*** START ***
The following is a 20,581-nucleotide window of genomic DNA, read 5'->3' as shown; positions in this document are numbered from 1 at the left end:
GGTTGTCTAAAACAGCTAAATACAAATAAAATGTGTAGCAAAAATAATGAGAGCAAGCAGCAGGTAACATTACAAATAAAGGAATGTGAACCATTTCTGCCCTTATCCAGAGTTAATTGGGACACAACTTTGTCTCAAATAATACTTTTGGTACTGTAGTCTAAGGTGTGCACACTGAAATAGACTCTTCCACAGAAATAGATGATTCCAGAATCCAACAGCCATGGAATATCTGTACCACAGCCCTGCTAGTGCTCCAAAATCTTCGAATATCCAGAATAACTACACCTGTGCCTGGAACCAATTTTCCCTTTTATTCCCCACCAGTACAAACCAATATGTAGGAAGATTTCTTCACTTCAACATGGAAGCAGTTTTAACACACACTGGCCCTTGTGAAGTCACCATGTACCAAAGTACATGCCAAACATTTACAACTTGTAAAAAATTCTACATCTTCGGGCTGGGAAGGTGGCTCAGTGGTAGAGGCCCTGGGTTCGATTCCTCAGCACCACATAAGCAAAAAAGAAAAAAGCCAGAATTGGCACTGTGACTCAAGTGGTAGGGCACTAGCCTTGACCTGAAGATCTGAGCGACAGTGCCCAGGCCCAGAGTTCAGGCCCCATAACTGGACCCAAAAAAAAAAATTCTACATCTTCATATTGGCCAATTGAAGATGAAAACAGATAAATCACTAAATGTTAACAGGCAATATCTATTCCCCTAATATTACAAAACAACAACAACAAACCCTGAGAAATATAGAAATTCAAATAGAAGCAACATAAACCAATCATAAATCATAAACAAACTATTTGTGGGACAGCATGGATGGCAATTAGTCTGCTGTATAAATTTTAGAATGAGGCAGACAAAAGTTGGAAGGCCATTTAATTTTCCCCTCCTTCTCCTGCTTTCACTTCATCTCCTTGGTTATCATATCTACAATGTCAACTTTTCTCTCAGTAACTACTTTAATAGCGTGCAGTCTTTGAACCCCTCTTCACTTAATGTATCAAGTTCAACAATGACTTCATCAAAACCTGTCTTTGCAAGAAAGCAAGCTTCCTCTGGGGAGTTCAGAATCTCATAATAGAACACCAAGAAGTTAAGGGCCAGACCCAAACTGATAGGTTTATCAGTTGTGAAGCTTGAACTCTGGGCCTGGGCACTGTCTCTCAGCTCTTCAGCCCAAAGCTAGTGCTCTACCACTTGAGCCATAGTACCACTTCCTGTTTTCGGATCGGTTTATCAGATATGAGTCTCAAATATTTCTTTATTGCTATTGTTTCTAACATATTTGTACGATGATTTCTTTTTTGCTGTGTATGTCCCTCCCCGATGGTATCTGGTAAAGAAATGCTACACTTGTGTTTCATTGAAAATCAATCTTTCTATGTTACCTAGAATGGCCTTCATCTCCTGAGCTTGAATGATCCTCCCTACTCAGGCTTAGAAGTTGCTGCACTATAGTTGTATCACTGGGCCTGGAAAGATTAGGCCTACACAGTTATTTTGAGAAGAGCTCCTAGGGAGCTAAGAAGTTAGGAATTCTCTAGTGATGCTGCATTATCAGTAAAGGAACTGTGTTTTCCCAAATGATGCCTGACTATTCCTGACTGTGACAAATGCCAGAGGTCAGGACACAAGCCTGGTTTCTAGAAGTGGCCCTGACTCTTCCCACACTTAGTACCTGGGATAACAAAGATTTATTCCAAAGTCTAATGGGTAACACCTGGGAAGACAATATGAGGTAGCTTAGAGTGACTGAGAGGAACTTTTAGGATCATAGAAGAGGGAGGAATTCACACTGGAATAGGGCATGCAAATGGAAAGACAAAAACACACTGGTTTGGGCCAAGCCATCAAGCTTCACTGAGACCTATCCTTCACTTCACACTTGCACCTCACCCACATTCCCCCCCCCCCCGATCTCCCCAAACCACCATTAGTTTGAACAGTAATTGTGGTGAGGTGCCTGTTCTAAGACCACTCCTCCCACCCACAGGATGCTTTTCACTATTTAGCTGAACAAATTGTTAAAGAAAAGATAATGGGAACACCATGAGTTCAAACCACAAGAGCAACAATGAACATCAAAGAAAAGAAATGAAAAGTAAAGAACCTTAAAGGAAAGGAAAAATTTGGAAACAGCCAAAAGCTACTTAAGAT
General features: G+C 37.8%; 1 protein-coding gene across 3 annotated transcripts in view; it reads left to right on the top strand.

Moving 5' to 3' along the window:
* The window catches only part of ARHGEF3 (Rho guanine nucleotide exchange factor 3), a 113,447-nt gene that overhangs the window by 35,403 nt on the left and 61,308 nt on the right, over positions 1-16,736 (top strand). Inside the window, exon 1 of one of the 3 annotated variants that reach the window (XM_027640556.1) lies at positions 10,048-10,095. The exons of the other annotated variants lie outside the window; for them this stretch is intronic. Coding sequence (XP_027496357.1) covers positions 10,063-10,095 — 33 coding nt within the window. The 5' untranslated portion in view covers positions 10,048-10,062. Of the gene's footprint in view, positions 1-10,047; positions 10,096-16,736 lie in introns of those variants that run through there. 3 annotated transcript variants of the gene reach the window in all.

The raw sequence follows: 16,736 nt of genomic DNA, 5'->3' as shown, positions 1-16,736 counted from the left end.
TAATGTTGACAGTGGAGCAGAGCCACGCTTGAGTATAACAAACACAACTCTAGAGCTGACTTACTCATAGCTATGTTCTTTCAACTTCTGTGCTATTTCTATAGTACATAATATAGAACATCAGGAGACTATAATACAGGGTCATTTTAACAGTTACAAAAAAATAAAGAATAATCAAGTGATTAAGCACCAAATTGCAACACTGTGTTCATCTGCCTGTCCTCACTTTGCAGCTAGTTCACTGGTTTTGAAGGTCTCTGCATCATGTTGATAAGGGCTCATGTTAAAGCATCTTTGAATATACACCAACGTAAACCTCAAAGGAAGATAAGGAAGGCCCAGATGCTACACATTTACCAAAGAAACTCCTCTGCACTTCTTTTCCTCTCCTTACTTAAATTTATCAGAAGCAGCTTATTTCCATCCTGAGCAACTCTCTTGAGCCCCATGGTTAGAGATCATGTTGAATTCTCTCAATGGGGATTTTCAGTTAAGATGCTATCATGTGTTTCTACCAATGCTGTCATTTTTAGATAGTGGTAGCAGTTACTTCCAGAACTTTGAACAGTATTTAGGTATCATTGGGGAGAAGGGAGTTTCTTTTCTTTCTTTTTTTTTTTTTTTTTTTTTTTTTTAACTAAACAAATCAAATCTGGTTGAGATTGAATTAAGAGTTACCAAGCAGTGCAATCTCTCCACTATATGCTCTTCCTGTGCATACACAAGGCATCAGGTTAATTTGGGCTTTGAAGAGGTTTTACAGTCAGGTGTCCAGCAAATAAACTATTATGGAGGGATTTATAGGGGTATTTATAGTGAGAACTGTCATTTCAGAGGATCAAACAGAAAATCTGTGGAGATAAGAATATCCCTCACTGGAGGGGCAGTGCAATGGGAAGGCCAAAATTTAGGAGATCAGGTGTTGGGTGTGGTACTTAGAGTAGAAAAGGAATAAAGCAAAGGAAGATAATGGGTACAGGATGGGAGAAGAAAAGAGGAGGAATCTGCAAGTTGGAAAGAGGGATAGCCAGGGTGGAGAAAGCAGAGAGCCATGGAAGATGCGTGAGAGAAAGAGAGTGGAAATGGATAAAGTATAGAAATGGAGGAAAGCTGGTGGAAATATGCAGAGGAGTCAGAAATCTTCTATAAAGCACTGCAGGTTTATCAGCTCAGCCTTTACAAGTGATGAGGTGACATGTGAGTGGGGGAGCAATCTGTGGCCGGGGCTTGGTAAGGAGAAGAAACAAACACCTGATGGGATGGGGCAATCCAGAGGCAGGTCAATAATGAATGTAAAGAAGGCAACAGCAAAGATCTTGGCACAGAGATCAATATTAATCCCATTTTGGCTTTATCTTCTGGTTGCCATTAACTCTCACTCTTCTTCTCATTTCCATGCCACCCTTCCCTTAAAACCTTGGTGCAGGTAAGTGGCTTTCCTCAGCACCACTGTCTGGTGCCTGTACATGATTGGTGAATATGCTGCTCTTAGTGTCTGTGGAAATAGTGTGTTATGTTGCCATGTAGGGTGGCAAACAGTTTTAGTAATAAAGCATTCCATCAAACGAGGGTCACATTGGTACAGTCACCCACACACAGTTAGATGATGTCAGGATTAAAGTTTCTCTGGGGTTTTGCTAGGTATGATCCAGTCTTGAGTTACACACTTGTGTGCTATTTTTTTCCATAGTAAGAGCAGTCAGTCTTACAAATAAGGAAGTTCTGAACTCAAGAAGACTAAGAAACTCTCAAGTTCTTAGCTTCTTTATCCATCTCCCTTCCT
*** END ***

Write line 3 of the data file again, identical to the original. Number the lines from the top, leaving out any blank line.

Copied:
General features: G+C 37.8%; 1 protein-coding gene across 3 annotated transcripts in view; it reads left to right on the top strand.